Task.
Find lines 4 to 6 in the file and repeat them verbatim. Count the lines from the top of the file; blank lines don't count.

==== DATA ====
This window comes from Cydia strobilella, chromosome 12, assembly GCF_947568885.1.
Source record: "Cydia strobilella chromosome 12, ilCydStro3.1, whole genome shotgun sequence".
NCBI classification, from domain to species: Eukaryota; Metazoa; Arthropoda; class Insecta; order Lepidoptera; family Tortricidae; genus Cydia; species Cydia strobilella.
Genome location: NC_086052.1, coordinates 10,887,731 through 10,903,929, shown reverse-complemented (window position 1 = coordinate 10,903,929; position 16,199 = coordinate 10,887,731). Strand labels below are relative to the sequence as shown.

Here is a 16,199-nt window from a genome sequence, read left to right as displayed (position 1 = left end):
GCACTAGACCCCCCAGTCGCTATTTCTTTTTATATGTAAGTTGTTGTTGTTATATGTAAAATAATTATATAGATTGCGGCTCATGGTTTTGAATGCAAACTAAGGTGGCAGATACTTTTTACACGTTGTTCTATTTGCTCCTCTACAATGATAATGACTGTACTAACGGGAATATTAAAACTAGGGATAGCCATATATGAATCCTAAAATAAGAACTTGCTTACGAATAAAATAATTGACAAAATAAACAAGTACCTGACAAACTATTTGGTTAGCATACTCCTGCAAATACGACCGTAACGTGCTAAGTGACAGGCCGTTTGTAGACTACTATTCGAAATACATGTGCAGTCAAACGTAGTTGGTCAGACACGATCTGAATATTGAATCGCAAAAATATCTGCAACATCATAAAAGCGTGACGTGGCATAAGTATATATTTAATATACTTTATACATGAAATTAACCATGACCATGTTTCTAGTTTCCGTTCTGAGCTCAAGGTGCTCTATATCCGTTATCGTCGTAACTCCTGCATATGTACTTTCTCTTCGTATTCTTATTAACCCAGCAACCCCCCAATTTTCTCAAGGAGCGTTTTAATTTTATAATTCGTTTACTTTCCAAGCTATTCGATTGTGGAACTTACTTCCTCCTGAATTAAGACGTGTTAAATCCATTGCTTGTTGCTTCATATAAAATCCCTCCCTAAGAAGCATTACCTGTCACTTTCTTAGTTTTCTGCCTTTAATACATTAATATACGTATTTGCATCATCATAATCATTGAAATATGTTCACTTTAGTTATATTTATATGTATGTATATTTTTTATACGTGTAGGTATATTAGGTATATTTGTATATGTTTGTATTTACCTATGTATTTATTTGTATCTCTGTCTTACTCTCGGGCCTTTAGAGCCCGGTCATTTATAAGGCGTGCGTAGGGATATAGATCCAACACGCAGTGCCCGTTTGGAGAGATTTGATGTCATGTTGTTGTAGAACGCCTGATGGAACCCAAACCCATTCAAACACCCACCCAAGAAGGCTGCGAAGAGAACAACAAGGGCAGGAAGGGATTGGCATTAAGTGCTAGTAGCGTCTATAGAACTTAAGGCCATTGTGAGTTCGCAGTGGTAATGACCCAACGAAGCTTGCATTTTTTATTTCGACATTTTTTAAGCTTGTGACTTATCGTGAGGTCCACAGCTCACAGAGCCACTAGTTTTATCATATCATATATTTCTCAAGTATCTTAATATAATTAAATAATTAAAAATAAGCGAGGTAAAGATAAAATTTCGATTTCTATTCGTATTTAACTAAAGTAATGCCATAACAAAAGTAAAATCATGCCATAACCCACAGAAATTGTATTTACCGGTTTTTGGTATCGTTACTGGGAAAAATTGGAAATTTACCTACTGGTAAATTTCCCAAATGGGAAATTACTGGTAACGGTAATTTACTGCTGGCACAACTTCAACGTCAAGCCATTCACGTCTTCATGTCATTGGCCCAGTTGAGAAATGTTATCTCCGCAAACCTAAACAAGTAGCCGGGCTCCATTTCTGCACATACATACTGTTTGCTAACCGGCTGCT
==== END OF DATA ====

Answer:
Genome location: NC_086052.1, coordinates 10,887,731 through 10,903,929, shown reverse-complemented (window position 1 = coordinate 10,903,929; position 16,199 = coordinate 10,887,731). Strand labels below are relative to the sequence as shown.

Here is a 16,199-nt window from a genome sequence, read left to right as displayed (position 1 = left end):
GCACTAGACCCCCCAGTCGCTATTTCTTTTTATATGTAAGTTGTTGTTGTTATATGTAAAATAATTATATAGATTGCGGCTCATGGTTTTGAATGCAAACTAAGGTGGCAGATACTTTTTACACGTTGTTCTATTTGCTCCTCTACAATGATAATGACTGTACTAACGGGAATATTAAAACTAGGGATAGCCATATATGAATCCTAAAATAAGAACTTGCTTACGAATAAAATAATTGACAAAATAAACAAGTACCTGACAAACTATTTGGTTAGCATACTCCTGCAAATACGACCGTAACGTGCTAAGTGACAGGCCGTTTGTAGACTACTATTCGAAATACATGTGCAGTCAAACGTAGTTGGTCAGACACGATCTGAATATTGAATCGCAAAAATATCTGCAACATCATAAAAGCGTGACGTGGCATAAGTATATATTTAATATACTTTATACATGAAATTAACCATGACCATGTTTCTAGTTTCCGTTCTGAGCTCAAGGTGCTCTATATCCGTTATCGTCGTAACTCCTGCATATGTACTTTCTCTTCGTATTCTTATTAACCCAGCAACCCCCCAATTTTCTCAAGGAGCGTTTTAATTTTATAATTCGTTTACTTTCCAAGCTATTCGATTGTGGAACTTACTTCCTCCTGAATTAAGACGTGTTAAATCCATTGCTTGTTGCTTCATATAAAATCCCTCCCTAAGAAGCATTACCTGTCACTTTCTTAGTTTTCTGCCTTTAATACATTAATATACGTATTTGCATCATCATAATCATTGAAATATGTTCACTTTAGTTATATTTATATGTATGTATATTTTTTATACGTGTAGGTATATTAGGTATATTTGTATATGTTTGTATTTACCTATGTATTTATTTGTATCTCTGTCTTACTCTCGGGCCTTTAGAGCCCGGTCATTTATAAGGCGTGCGTAGGGATATAGATCCAACACGCAGTGCCCGTTTGGAGAGATTTGATGTCATGTTGTTGTAGAACGCCTGATGGAACCCAAACCCATTCAAACACCCACCCAAGAAGGCTGCGAAGAGAACAACAAGGGCAGGAAGGGATTGGCATTAAGTGCTAGTAGCGTCTATAGAACTTAAGGCCATTGTGAGTTCGCAGTGGTAATGACCCAACGAAGCTTGCATTTTTTATTTCGACATTTTTTAAGCTTGTGACTTATCGTGAGGTCCACAGCTCACAGAGCCACTAGTTTTATCATATCATATATTTCTCAAGTATCTTAATATAATTAAATAATTAAAAATAAGCGAGGTAAAGATAAAATTTCGATTTCTATTCGTATTTAACTAAAGTAATGCCATAACAAAAGTAAAATCATGCCATAACCCACAGAAATTGTATTTACCGGTTTTTGGTATCGTTACTGGGAAAAATTGGAAATTTACCTACTGGTAAATTTCCCAAATGGGAAATTACTGGTAACGGTAATTTACTGCTGGCACAACTTCAACGTCAAGCCATTCACGTCTTCATGTCATTGGCCCAGTTGAGAAATGTTATCTCCGCAAACCTAAACAAGTAGCCGGGCTCCATTTCTGCACATACATACTGTTTGCTAACCGGCTGCT